THE Comptroller and Auditor General has questioned the reliability of the register of patients waiting for treatment.
The C&AG, John Buckley, said there was scope for improving the Patient Treatment Register so it represented the true numbers of patients awaiting treatment for medical conditions.
His 2009 annual report found that while most public hospitals are adhering to a revised national waiting list policy introduced last December, five hospitals were still not returning data according to the policy guidelines.
It points out that patients who availed of treatment under the National Treatment Purchase Fund (NTPF) had been waiting for at least eight months before being admitted to hospital.
On referral to the NTPF, the average waiting time from that referral to admission was almost two months.
However, the C&AG found that a considerable number of patients waited longer than two months, while many only spent a short time on the waiting lists.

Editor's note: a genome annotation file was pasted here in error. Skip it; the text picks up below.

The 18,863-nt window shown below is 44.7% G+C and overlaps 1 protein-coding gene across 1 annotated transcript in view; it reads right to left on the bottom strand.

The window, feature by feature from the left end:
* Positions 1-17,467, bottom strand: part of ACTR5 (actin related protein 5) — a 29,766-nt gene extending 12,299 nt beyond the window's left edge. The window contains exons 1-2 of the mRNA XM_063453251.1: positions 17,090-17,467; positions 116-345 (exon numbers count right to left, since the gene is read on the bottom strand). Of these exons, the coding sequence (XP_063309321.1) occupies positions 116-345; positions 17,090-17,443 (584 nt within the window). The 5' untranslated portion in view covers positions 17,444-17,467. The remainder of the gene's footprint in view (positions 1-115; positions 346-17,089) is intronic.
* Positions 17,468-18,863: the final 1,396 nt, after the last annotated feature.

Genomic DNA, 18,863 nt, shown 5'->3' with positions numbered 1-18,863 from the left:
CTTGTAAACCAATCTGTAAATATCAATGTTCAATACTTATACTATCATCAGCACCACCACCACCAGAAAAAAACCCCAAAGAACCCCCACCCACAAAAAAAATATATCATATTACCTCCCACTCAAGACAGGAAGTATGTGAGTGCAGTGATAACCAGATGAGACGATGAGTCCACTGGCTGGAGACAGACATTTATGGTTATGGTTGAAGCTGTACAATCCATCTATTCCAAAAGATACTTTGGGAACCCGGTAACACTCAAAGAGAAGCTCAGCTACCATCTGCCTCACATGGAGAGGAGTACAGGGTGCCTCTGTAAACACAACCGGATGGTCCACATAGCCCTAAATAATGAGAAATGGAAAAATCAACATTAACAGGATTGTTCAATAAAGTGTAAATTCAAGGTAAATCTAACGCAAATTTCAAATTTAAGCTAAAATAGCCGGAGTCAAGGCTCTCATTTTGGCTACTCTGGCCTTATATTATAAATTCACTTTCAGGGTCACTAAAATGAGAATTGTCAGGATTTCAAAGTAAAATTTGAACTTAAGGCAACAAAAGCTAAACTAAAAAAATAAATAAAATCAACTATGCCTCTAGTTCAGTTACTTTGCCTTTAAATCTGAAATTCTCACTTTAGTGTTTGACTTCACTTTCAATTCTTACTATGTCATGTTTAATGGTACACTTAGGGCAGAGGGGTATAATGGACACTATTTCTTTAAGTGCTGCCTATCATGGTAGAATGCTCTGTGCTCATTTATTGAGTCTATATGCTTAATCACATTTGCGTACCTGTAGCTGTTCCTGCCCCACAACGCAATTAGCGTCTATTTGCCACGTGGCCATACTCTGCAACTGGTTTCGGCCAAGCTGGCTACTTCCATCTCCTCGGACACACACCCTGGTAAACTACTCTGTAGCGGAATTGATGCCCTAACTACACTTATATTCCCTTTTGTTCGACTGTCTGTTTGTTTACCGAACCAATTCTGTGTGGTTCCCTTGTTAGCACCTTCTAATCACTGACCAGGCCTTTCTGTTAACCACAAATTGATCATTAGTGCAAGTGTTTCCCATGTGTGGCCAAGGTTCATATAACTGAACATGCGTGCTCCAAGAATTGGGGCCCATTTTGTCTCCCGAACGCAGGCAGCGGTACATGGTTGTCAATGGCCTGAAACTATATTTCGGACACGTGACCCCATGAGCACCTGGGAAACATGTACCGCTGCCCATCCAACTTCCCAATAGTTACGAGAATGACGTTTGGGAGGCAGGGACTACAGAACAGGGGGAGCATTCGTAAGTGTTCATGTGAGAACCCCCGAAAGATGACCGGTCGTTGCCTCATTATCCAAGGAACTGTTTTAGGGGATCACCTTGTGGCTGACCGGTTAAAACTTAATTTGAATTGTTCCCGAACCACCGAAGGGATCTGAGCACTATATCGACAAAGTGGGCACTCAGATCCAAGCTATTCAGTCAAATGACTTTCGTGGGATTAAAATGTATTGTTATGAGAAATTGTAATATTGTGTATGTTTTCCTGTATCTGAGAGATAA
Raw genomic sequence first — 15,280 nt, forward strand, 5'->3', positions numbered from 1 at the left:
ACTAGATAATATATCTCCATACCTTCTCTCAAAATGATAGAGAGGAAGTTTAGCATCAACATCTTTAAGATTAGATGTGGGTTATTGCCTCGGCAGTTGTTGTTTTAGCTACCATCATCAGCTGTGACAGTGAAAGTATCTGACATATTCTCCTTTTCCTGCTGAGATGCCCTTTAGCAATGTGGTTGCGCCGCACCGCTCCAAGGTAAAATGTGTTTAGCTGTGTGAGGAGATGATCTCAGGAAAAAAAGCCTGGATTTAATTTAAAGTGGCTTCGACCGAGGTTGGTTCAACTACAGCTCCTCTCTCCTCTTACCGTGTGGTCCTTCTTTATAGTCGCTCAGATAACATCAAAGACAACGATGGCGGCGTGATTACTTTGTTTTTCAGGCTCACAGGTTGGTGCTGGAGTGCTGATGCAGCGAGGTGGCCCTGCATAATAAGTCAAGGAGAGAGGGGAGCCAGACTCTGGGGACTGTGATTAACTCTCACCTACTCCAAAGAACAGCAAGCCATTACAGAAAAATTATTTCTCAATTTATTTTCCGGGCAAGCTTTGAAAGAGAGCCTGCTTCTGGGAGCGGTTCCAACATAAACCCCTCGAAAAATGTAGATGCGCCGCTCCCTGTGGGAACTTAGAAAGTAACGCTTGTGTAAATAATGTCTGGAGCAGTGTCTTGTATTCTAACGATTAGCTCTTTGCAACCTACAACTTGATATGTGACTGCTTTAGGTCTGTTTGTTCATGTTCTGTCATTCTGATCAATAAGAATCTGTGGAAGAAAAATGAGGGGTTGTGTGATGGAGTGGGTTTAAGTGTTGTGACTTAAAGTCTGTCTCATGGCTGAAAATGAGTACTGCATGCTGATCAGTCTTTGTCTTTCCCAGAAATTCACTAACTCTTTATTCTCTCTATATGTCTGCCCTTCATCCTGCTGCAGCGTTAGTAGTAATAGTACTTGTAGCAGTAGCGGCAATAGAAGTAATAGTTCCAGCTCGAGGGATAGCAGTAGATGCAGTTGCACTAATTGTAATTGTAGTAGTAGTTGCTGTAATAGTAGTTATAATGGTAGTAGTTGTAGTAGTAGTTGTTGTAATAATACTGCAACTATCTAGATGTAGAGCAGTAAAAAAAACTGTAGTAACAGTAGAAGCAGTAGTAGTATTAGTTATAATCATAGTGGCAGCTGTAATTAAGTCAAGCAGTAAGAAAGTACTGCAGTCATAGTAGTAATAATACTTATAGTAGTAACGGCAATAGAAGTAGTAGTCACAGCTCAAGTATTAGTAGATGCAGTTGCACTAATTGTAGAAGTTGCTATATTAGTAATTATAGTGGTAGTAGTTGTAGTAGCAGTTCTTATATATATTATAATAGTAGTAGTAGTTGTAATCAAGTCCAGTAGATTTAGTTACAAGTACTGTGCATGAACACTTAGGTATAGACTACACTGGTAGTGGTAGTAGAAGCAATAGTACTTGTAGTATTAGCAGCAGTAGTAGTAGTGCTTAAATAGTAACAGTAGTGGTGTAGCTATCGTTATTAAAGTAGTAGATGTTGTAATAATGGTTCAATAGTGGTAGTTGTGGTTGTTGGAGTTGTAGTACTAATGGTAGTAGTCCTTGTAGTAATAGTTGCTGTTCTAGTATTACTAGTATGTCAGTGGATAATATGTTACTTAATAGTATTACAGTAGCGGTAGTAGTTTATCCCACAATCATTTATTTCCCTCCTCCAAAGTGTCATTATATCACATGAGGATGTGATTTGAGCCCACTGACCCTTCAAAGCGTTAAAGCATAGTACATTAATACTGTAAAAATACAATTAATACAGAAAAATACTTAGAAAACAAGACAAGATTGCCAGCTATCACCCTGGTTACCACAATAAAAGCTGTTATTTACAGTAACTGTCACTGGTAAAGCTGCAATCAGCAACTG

The NTPF, a Government funded initiative, was established in 2002 to arrange for patients waiting longest on public hospital waiting lists to be treated in private hospitals free of charge.
Treatments available under the NTPF range from cardiac surgery to hip replacements to treatment for varicose veins and cataracts.
In the case of out-patient consultations, validation exercises found that only 50% of patients took up consultations and that 25% were removed from the list.
The C&AG said there was a need to address the way out-patient waiting was recorded and managed and suggested that the lists would be more accurate and reliable if there was a central collection where they could be validated.
Mr Buckley said there was also a need for accurate data on the number of patients awaiting for out-patient appointments to support a more efficient delivery of services.
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